Nullgrad have approached their second album from a completely different perspective to their previous debut, ‘The Shepherds Satellite’.  This can be dangerous, but hats off to them for attempting something away from the Industrial circle they had pencilled themselves within, even at the risk of ostracising their fanbase.

Sampling of Buddhist chants on here are actual field recordings taken by the artist whilst travelling abroad.  Blend these in with subtle dance pads and dub infused rhythms and this is an entirely new and altogether modernised Nullgrad based on mid 90’s Techno sensibilities.

‘Seeds’, is one of those albums you could imagine playing whilst driving country roads late at night; its that kind of ambience.  There is little on here to separate songs track by track as they seamlessly work together as a whole; and neither would you want to play them individually as this is just one of those albums that you NEED to absorb from start to finish with no interruption.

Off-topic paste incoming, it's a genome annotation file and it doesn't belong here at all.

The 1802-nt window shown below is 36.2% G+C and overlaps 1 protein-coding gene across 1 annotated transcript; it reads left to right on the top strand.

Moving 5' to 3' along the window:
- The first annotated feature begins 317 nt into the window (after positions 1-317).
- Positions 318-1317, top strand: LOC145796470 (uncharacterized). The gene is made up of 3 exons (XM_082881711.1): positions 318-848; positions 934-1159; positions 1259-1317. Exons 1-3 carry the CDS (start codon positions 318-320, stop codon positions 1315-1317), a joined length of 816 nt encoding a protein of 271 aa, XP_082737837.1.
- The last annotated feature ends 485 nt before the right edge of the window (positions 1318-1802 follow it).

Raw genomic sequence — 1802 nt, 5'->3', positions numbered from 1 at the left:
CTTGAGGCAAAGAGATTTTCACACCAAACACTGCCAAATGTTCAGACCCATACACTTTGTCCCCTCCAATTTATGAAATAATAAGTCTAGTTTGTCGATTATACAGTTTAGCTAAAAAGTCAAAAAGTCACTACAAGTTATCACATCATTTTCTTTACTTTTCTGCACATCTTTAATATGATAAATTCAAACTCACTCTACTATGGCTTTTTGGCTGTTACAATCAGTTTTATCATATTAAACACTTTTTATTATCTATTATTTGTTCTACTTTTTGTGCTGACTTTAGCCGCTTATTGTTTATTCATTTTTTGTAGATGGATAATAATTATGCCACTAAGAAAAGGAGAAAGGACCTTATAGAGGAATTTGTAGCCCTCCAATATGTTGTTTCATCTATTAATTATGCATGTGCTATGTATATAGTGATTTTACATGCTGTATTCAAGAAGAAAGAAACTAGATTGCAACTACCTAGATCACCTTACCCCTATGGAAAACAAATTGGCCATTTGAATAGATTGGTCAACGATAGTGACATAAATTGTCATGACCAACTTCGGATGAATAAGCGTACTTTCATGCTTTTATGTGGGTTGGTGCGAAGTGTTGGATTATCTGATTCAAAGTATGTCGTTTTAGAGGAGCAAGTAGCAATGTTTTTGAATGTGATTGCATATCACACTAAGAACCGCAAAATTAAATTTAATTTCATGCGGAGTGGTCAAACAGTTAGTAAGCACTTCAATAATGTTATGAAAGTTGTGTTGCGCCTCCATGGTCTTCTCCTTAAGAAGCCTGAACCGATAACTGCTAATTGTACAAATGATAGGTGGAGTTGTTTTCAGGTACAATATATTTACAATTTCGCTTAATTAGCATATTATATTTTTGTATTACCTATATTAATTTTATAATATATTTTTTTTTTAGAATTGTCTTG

Occasional smatterings of dance-floor club aesthetics are key to keeping this album alive.  It’s so easy to become enthralled in the beauty that arises within key intersections of this release, that it’s essential that the beats up-tempo somewhat to knock you out of your trance.  Nullgrad times these moments to perfection throughout the album and are another reason to consume this as a whole.

With a 50/50 blend of darkness and light, Nullgrad has produced one of those surprising gems that appear like discovered treasure as I half expected this to blast out of the speakers as industrial distorted beat. Instead, I was treated to sparkling electronics and inky black Techno, coupled with high production values and a middle finger salute to those that sit stuck in powernoise obscurity, which is surely worth awarding points for on its own.


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